Why it's a New Era for America's Classic Sports Bar
For many years, the array of sports bars across the country, including the largest chain Buffalo Wild Wings, mid-sized Miller Ale House, and smaller chains like Glory Days Grill and Arooga’s Grille House & Sports Bar, as well as independents, kept fans happy. As one writer described it, “potato skins, chicken wings and camaraderie” drew scores of customers, particularly on Monday and Thursday nights when the NFL plays and Saturday afternoon for the college football faithful.
And then it seemed as if selected sports bars peaked and lost their mojo. Too many fans started gravitating toward upscale or nutritious dining, beyond chicken wings and fries served on a platter. Since NFL ratings were also cresting, some guests soured on watching pro football. Moreover, many patrons have large-screen TVs at home with multiple screens to soak in fantasy sports, so the need to trek to a sports bar subsided, except for the camaraderie.
For example, revenue at Buffalo Wild Wings, which had been a growth stock, dipped in 2017. Same-store sales fell 1.6 percent in 2017 before it was sold to Arby Restaurant Group for $2.9 billion, a division of privately held Roark Capital Group. It also sold off 60 company-owned eateries to franchisees in 2017, but still owns more than 1,200 outlets. One industry analyst who prefers anonymity says that Buffalo Wild Wings was undergoing management changes and is back on track. The company tapped Lyle Tick, managing director for Walgreens Boots Alliance beauty brands business in the Americas, as president in September. Check out more of the recent changes, including a refreshed logo and marketing push, here.
Events to attract fantasy sports fanatics have stepped up at some sports bars, and the long-term possibility of legal betting looms. But the sports bars that are growing offer more than chicken wings, and are strengthening their menus and attracting wider audiences.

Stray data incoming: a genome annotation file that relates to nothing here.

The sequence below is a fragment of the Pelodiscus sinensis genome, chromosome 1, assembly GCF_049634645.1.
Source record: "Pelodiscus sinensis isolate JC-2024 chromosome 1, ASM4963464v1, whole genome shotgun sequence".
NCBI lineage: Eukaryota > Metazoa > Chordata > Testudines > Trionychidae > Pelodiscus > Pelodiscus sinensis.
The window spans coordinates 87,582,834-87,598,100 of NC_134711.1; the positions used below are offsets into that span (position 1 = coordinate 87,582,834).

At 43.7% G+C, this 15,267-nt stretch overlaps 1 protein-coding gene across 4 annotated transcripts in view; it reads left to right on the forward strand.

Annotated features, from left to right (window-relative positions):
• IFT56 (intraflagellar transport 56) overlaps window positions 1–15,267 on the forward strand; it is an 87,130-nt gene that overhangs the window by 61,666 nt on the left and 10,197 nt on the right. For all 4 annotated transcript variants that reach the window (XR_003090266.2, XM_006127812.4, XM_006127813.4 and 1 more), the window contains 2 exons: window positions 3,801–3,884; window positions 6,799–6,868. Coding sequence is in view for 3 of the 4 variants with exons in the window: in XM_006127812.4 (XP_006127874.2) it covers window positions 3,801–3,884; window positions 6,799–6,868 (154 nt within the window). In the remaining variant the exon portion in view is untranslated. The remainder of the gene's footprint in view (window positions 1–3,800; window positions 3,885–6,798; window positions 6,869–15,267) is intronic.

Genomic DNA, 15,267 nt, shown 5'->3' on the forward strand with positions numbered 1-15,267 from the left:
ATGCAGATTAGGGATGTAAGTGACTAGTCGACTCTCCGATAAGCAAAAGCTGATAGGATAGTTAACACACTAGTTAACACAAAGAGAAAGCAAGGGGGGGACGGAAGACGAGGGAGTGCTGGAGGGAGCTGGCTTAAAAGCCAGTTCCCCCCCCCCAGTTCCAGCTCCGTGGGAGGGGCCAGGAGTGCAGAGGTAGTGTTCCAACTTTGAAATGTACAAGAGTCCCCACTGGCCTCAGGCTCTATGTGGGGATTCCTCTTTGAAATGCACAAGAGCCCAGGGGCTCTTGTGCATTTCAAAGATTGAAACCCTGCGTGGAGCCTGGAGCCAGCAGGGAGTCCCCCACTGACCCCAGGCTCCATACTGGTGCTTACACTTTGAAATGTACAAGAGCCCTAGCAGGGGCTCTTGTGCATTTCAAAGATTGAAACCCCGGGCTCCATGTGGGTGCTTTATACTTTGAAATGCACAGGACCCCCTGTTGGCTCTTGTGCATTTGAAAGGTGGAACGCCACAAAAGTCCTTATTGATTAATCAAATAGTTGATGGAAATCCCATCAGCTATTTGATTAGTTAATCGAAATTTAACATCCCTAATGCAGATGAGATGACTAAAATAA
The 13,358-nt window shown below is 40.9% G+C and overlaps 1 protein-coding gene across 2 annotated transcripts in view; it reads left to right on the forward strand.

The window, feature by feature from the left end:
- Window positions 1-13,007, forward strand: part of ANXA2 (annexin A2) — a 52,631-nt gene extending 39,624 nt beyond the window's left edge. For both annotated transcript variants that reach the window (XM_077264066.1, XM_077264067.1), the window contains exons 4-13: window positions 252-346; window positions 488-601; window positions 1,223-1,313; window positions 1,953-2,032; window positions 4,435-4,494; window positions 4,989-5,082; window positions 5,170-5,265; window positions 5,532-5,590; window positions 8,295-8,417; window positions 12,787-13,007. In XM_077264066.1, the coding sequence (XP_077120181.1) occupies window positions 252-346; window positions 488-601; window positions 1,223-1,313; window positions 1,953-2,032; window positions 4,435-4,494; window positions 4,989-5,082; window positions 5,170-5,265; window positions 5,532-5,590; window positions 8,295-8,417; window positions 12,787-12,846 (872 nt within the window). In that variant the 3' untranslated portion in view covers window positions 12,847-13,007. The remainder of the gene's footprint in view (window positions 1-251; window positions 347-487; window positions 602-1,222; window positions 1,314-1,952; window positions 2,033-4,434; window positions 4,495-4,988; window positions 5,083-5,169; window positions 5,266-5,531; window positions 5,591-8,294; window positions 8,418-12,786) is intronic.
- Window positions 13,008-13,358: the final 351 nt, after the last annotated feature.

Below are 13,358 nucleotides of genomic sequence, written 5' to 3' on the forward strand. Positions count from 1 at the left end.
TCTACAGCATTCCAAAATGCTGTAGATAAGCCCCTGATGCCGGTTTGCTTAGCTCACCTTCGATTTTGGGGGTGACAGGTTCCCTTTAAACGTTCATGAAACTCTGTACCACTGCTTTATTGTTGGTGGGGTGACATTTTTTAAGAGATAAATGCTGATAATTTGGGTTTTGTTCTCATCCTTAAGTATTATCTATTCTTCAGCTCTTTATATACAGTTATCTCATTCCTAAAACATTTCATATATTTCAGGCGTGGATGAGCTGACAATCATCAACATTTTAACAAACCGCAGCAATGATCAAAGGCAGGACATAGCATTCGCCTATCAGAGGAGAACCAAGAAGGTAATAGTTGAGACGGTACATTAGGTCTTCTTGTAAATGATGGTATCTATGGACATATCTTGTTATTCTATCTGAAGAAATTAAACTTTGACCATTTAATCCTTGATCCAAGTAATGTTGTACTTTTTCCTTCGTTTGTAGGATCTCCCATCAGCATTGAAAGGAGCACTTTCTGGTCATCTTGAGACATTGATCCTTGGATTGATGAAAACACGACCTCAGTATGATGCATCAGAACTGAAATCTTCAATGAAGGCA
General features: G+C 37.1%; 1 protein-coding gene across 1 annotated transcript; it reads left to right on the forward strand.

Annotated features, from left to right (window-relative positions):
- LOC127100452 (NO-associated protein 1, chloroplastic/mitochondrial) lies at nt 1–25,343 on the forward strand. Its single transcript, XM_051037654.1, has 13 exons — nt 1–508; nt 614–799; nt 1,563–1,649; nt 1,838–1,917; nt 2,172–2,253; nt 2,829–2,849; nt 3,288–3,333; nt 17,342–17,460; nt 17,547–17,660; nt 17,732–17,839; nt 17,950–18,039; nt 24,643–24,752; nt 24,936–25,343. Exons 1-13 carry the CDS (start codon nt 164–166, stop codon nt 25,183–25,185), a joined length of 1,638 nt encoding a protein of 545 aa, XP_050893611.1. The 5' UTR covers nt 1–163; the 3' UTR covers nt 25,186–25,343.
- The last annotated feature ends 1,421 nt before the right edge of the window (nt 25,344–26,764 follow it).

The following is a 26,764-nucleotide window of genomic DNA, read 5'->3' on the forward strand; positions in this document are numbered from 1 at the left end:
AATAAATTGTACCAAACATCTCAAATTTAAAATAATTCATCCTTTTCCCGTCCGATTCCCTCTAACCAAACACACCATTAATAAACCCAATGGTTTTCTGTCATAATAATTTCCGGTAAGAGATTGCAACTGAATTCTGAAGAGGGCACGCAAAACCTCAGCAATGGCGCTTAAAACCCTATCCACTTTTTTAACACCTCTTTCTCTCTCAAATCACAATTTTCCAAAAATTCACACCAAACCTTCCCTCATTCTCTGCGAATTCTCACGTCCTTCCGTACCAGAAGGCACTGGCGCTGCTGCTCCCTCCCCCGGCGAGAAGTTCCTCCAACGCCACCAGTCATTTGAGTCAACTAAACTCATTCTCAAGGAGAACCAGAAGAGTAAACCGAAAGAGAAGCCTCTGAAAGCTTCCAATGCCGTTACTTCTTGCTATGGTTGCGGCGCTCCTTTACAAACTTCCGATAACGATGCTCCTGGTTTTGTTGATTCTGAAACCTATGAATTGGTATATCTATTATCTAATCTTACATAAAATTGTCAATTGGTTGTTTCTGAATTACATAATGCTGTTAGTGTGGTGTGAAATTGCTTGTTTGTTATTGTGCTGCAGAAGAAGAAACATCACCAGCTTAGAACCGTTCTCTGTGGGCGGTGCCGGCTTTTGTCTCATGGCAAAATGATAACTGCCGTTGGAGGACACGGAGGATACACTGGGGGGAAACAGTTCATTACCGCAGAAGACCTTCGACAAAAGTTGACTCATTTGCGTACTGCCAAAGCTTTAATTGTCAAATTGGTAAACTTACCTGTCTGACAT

One factor that hurt sports bars is the intensified competition, explains Gary Stibel, founder and CEO of Westport, Connecticut-based New England Consulting Group. “It’s hard to walk into a restaurant, even a white-table cloth one, and not see a TV at the bar,” he says. Furthermore, the prime audience of millennials is maturing and having kids, and their “wives don’t want to go to a sports bar,” he adds.
Kevin Moll, president of Denver, Colorado-based Restaurant Consulting Services, says customers are confused about the identity of sports bars. “Are they a bar that serves food, or do they specialize in alcohol? Is it a place to drink and watch sports or a place to get a meal?” he says.
To develop its competitive edge, every sports bar has to conduct “specific market research of what they can offer that other eateries don’t,” Moll says.
American tastes are constantly in flux and most sports bars became “same-old, same-old,” Moll adds. Stibel agreed, saying, “If you’re not innovating, you’re old news.” Sports bars need to introduce new “sauces or beers” or lose their customers, he says.
Many sports bars are viewed like a fraternity house for millennials or an after-work drinking place for guys. And that left women, who compose 51 percent of the population, and families feeling left out.
“If a sports bar wants to be busy, it should market itself exclusively to female clientele. You’ll get guys automatically,” Moll quips.
To adapt, sports bars need to modify their menu, Moll says. Offer chicken wings sautéed in lemon or olive oil as an alternative to fried chicken wings and quinoa as an option to fries.
Glory Days Grill, which has 34 eateries (21 company-owned and 13 franchised), mostly in Virginia, Maryland, North Carolina, and Florida, refers to itself as a “grill and bar or a sports-themed family restaurant,” says Gary Cohen, its Gaithersburg, Maryland-based executive vice president. But it has been growing, adding four outlets in 2017, and will add five by the end of 2018.
Cohen prefers not to describe it as a sports bar because of the negative connotations, “like pub grub and fried foods, and a bunch of guys standing around and yelling at a TV.”